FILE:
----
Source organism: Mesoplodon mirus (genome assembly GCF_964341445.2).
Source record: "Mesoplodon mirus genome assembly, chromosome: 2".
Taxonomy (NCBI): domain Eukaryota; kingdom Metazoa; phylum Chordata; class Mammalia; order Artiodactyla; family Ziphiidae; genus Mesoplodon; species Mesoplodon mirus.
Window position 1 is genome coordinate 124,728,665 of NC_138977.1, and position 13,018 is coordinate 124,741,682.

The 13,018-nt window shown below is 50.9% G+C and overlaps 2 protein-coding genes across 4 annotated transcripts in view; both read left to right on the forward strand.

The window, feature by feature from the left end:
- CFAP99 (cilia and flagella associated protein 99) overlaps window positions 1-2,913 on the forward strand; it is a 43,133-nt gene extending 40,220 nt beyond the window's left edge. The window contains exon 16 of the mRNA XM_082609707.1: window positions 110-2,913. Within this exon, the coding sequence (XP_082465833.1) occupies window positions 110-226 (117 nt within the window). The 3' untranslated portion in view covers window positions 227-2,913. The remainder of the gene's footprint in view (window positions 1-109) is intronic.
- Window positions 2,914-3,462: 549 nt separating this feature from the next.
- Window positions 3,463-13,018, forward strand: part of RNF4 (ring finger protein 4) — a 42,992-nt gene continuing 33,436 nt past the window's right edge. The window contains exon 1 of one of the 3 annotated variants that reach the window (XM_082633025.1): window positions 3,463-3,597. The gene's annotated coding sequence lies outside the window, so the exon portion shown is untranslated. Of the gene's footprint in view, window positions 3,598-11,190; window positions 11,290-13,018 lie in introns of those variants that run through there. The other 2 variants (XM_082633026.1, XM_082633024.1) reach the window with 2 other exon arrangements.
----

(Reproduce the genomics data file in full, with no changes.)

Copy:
Source organism: Mesoplodon mirus (genome assembly GCF_964341445.2).
Source record: "Mesoplodon mirus genome assembly, chromosome: 2".
Taxonomy (NCBI): domain Eukaryota; kingdom Metazoa; phylum Chordata; class Mammalia; order Artiodactyla; family Ziphiidae; genus Mesoplodon; species Mesoplodon mirus.
Window position 1 is genome coordinate 124,728,665 of NC_138977.1, and position 13,018 is coordinate 124,741,682.

The 13,018-nt window shown below is 50.9% G+C and overlaps 2 protein-coding genes across 4 annotated transcripts in view; both read left to right on the forward strand.

The window, feature by feature from the left end:
- CFAP99 (cilia and flagella associated protein 99) overlaps window positions 1-2,913 on the forward strand; it is a 43,133-nt gene extending 40,220 nt beyond the window's left edge. The window contains exon 16 of the mRNA XM_082609707.1: window positions 110-2,913. Within this exon, the coding sequence (XP_082465833.1) occupies window positions 110-226 (117 nt within the window). The 3' untranslated portion in view covers window positions 227-2,913. The remainder of the gene's footprint in view (window positions 1-109) is intronic.
- Window positions 2,914-3,462: 549 nt separating this feature from the next.
- Window positions 3,463-13,018, forward strand: part of RNF4 (ring finger protein 4) — a 42,992-nt gene continuing 33,436 nt past the window's right edge. The window contains exon 1 of one of the 3 annotated variants that reach the window (XM_082633025.1): window positions 3,463-3,597. The gene's annotated coding sequence lies outside the window, so the exon portion shown is untranslated. Of the gene's footprint in view, window positions 3,598-11,190; window positions 11,290-13,018 lie in introns of those variants that run through there. The other 2 variants (XM_082633026.1, XM_082633024.1) reach the window with 2 other exon arrangements.